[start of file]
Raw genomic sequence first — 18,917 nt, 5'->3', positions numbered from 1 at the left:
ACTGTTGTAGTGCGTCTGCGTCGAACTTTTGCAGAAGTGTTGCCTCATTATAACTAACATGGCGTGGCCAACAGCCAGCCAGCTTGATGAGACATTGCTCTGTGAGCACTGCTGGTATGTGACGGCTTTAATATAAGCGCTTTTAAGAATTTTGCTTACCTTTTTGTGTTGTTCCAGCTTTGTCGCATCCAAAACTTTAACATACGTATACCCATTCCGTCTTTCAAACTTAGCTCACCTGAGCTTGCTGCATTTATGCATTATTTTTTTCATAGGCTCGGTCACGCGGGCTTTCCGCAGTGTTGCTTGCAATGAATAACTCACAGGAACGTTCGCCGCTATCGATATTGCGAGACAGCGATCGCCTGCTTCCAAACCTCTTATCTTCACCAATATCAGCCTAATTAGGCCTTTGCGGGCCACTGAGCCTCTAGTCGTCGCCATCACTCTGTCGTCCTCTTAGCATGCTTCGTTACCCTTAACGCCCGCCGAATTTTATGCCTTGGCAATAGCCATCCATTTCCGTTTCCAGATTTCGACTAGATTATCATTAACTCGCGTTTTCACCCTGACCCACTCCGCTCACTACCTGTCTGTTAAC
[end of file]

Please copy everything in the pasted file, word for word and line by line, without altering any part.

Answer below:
Raw genomic sequence first — 18,917 nt, 5'->3', positions numbered from 1 at the left:
ACTGTTGTAGTGCGTCTGCGTCGAACTTTTGCAGAAGTGTTGCCTCATTATAACTAACATGGCGTGGCCAACAGCCAGCCAGCTTGATGAGACATTGCTCTGTGAGCACTGCTGGTATGTGACGGCTTTAATATAAGCGCTTTTAAGAATTTTGCTTACCTTTTTGTGTTGTTCCAGCTTTGTCGCATCCAAAACTTTAACATACGTATACCCATTCCGTCTTTCAAACTTAGCTCACCTGAGCTTGCTGCATTTATGCATTATTTTTTTCATAGGCTCGGTCACGCGGGCTTTCCGCAGTGTTGCTTGCAATGAATAACTCACAGGAACGTTCGCCGCTATCGATATTGCGAGACAGCGATCGCCTGCTTCCAAACCTCTTATCTTCACCAATATCAGCCTAATTAGGCCTTTGCGGGCCACTGAGCCTCTAGTCGTCGCCATCACTCTGTCGTCCTCTTAGCATGCTTCGTTACCCTTAACGCCCGCCGAATTTTATGCCTTGGCAATAGCCATCCATTTCCGTTTCCAGATTTCGACTAGATTATCATTAACTCGCGTTTTCACCCTGACCCACTCCGCTCACTACCTGTCTGTTAAC